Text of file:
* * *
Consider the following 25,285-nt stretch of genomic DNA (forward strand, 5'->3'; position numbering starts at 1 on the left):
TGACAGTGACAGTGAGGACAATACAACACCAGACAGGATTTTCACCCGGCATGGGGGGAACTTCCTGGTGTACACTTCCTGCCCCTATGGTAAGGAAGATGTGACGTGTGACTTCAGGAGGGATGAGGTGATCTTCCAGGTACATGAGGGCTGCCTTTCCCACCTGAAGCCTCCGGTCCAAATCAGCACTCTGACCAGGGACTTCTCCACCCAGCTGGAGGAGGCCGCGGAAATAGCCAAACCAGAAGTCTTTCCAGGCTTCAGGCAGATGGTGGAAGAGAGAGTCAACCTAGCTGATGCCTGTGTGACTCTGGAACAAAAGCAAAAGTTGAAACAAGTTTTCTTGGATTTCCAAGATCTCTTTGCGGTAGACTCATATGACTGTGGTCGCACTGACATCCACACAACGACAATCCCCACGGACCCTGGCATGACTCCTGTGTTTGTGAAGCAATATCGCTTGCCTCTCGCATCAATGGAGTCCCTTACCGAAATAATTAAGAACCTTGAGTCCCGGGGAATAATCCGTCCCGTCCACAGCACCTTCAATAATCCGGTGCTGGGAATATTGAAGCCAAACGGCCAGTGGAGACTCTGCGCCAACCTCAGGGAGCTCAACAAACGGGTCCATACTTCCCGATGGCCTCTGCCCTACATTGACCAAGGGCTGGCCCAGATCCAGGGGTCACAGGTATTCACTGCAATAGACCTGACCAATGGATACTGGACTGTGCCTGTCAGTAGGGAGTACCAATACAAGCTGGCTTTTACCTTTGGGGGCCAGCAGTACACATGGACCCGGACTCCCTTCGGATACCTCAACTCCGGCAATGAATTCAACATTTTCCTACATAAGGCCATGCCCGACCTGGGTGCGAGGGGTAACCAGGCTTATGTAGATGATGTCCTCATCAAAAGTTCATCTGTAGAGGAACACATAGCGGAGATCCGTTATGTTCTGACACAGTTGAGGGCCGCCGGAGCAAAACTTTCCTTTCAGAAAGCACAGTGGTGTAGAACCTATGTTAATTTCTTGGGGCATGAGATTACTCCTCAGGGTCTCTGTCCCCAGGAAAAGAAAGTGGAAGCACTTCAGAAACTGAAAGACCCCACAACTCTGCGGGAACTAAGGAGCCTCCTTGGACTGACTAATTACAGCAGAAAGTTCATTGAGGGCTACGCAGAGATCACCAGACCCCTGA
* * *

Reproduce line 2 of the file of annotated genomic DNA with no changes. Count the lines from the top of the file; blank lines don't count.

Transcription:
TGACAGTGACAGTGAGGACAATACAACACCAGACAGGATTTTCACCCGGCATGGGGGGAACTTCCTGGTGTACACTTCCTGCCCCTATGGTAAGGAAGATGTGACGTGTGACTTCAGGAGGGATGAGGTGATCTTCCAGGTACATGAGGGCTGCCTTTCCCACCTGAAGCCTCCGGTCCAAATCAGCACTCTGACCAGGGACTTCTCCACCCAGCTGGAGGAGGCCGCGGAAATAGCCAAACCAGAAGTCTTTCCAGGCTTCAGGCAGATGGTGGAAGAGAGAGTCAACCTAGCTGATGCCTGTGTGACTCTGGAACAAAAGCAAAAGTTGAAACAAGTTTTCTTGGATTTCCAAGATCTCTTTGCGGTAGACTCATATGACTGTGGTCGCACTGACATCCACACAACGACAATCCCCACGGACCCTGGCATGACTCCTGTGTTTGTGAAGCAATATCGCTTGCCTCTCGCATCAATGGAGTCCCTTACCGAAATAATTAAGAACCTTGAGTCCCGGGGAATAATCCGTCCCGTCCACAGCACCTTCAATAATCCGGTGCTGGGAATATTGAAGCCAAACGGCCAGTGGAGACTCTGCGCCAACCTCAGGGAGCTCAACAAACGGGTCCATACTTCCCGATGGCCTCTGCCCTACATTGACCAAGGGCTGGCCCAGATCCAGGGGTCACAGGTATTCACTGCAATAGACCTGACCAATGGATACTGGACTGTGCCTGTCAGTAGGGAGTACCAATACAAGCTGGCTTTTACCTTTGGGGGCCAGCAGTACACATGGACCCGGACTCCCTTCGGATACCTCAACTCCGGCAATGAATTCAACATTTTCCTACATAAGGCCATGCCCGACCTGGGTGCGAGGGGTAACCAGGCTTATGTAGATGATGTCCTCATCAAAAGTTCATCTGTAGAGGAACACATAGCGGAGATCCGTTATGTTCTGACACAGTTGAGGGCCGCCGGAGCAAAACTTTCCTTTCAGAAAGCACAGTGGTGTAGAACCTATGTTAATTTCTTGGGGCATGAGATTACTCCTCAGGGTCTCTGTCCCCAGGAAAAGAAAGTGGAAGCACTTCAGAAACTGAAAGACCCCACAACTCTGCGGGAACTAAGGAGCCTCCTTGGACTGACTAATTACAGCAGAAAGTTCATTGAGGGCTACGCAGAGATCACCAGACCCCTGA